Michael Lasser

And for my follow up, one related and one unrelated. Related to that, when you say it strengthened over the course of the quarter, do you mean your comp strengthened over the course of the quarter? And my unrelated...

Gary Friedman

Our comp and overall business, yes.

Michael Lasser

Okay. And then my true follow-up is you raised your operating margin guidance for 2019, and there's a lot of factors that could impact 2019, like you said, tariffs and some of these macro issues, where are you seeing the visibility to provide that level of insight right now? And can you give us a breakdown between the gross margin outlook for next year and the SG&A? So, will a lot of the SG&A margin expansion come from some of the cost rationalization efforts that you outlined in the letter?

Gary Friedman

Yes, well, yes, sure, Michael. Well, clearly, we gave you about 100 basis points of SG&A, right, in the cost initiatives and saving. So, I guess it's not quite 100 basis points because the occupancy on the closed facility will be in...

Ryno Blignaut

Gross margin.

Gary Friedman

Will be in gross margin. So -- but yes, I think as far as the tariff outlook, we're --- well, I finished the letter last night. I wrote the letter days before, weeks before and days before the update from the G20 Summit. So, we've got incorporated into our guidance the expectation that the tariffs will continue. If they don't, that's good news for us and good news for the consumer.

Operator

Your next question comes the line of Geoff Small from Citi.

Geoffrey Small

I also want to ask about the top line. It was nice to see the acceleration in sales growth that you called for in September, Gary. I'm just curious which factors you can point to whether it be the fall source book mailings, the boost from new galleries or perhaps external tailwinds that you point to as being responsible for the improving top line growth you posted in the third quarter.

Gary Friedman

Well, I think it's just the building of the momentum of the business, the books getting home, the ramp of the books, and the fact that we're kind of evolving from a business that was kind of more focused on products versus projects, and we have a significant amount of our business now that's happening with RH Interior Design and external designers. In fact, I think we're, what, about 68% of our business goes through either our interior design or external interior design, right. So, you’ve really got an interior design-driven business, which is a project-driven business, which means a smaller and smaller percent of our business is going to be quickly reactive to a new product or to a source book mailing. And so I think some of it is just understanding how to forecast in light of the fact that we have an evolving model and being smarter about it and getting more data behind us.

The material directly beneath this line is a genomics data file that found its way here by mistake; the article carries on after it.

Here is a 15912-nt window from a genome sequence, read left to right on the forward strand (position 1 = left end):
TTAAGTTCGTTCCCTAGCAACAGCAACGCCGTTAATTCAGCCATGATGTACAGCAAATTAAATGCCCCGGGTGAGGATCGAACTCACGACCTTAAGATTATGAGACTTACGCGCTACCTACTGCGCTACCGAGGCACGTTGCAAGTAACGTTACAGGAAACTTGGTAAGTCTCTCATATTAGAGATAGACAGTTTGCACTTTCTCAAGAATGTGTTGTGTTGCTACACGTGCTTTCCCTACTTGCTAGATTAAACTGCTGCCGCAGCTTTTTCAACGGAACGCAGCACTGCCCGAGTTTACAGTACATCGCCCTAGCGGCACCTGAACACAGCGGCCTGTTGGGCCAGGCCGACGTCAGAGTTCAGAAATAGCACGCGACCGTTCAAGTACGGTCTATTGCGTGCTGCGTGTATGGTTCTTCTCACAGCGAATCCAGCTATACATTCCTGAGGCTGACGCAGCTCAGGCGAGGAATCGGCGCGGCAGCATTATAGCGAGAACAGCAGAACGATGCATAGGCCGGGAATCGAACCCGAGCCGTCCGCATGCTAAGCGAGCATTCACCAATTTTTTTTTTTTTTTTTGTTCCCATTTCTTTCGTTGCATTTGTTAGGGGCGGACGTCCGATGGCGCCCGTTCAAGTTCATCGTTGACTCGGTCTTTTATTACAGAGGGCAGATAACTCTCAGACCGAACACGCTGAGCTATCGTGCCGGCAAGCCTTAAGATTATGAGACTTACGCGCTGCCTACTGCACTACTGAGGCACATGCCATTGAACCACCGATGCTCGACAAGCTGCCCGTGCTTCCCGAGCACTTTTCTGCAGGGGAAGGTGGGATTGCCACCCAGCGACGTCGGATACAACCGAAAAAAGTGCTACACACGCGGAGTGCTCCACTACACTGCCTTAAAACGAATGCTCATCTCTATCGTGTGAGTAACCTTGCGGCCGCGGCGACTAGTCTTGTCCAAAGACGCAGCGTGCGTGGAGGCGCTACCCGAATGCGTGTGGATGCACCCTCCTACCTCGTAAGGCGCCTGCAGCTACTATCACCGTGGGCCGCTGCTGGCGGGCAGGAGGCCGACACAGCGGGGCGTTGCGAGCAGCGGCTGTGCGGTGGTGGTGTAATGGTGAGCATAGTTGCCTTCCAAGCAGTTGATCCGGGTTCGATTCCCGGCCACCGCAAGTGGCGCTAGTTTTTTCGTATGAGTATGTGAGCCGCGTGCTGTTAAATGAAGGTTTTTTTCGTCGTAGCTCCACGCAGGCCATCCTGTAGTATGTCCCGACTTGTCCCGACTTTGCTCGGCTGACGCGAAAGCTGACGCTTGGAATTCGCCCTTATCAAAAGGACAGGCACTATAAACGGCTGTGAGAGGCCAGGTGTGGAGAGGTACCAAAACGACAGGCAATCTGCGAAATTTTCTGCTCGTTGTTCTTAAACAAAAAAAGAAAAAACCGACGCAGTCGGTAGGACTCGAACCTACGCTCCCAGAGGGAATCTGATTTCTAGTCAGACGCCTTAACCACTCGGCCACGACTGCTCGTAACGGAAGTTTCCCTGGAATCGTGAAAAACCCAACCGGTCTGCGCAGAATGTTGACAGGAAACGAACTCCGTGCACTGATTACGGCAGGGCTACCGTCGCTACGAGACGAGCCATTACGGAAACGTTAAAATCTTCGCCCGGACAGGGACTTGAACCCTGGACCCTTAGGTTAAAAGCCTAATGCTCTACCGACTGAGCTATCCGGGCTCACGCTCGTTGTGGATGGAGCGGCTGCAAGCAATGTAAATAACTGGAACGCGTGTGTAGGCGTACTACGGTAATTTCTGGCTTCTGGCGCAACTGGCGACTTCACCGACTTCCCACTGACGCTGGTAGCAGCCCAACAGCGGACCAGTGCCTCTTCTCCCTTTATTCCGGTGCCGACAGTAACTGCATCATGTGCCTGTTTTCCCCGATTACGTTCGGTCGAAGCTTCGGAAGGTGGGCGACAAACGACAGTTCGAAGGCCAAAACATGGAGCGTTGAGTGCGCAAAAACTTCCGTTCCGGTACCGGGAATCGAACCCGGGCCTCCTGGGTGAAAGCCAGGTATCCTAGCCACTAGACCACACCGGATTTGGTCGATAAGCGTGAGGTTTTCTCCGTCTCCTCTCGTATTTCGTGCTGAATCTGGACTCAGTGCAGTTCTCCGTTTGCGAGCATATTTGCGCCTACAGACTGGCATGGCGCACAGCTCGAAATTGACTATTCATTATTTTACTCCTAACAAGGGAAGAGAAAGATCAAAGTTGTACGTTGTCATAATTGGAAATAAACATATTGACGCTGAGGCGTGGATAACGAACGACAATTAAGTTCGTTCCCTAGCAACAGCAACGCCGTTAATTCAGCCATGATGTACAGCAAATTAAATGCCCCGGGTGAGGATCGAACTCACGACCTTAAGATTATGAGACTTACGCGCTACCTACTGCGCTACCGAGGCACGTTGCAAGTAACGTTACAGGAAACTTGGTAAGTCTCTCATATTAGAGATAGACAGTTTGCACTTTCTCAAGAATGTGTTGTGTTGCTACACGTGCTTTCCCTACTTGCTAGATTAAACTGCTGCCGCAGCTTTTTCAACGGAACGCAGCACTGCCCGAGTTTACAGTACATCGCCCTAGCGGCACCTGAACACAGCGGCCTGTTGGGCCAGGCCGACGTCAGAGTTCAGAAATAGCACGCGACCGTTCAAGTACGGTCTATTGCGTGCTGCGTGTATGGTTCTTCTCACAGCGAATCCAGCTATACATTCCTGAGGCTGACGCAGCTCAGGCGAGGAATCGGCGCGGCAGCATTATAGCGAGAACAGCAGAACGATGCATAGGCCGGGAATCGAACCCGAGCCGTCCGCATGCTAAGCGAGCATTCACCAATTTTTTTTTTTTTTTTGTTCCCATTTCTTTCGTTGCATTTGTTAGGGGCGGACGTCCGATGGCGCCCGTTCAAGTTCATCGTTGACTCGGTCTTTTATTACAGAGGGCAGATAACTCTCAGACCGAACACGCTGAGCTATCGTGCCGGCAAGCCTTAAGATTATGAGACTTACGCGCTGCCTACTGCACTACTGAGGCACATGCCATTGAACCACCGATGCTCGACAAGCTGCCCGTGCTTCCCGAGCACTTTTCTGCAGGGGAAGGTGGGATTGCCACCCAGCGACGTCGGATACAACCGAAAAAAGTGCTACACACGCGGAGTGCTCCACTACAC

I mean, I think everybody could probably appreciate that just the significant changes we've implemented over the last 24 months, right, moving from a promotional to a membership model, really positioning and ramping up RH Interior Design, changing our real estate development model, redesigning the entire operating platform, taking out -- if you really -- if you were looking at the numbers we looked at, right, I mean, two years ago, we had a long-term plan that said 2019, we'd have about $400 million more inventory than we're going to have in 2019, right. So in essence, we've taken $400 million out of the inventory based on where we thought we'd be. And we're just creating an entirely new operating platform in the company. And when you change as much as we're changing and you pull back on growth levers like we did, it's just very hard to be so precise with the forecast year-over-year. I think the good news is, and I think I mentioned it in my last letter, is that we expect to gain more experience and more insights every quarter that goes by and get better and better in forecasting our business.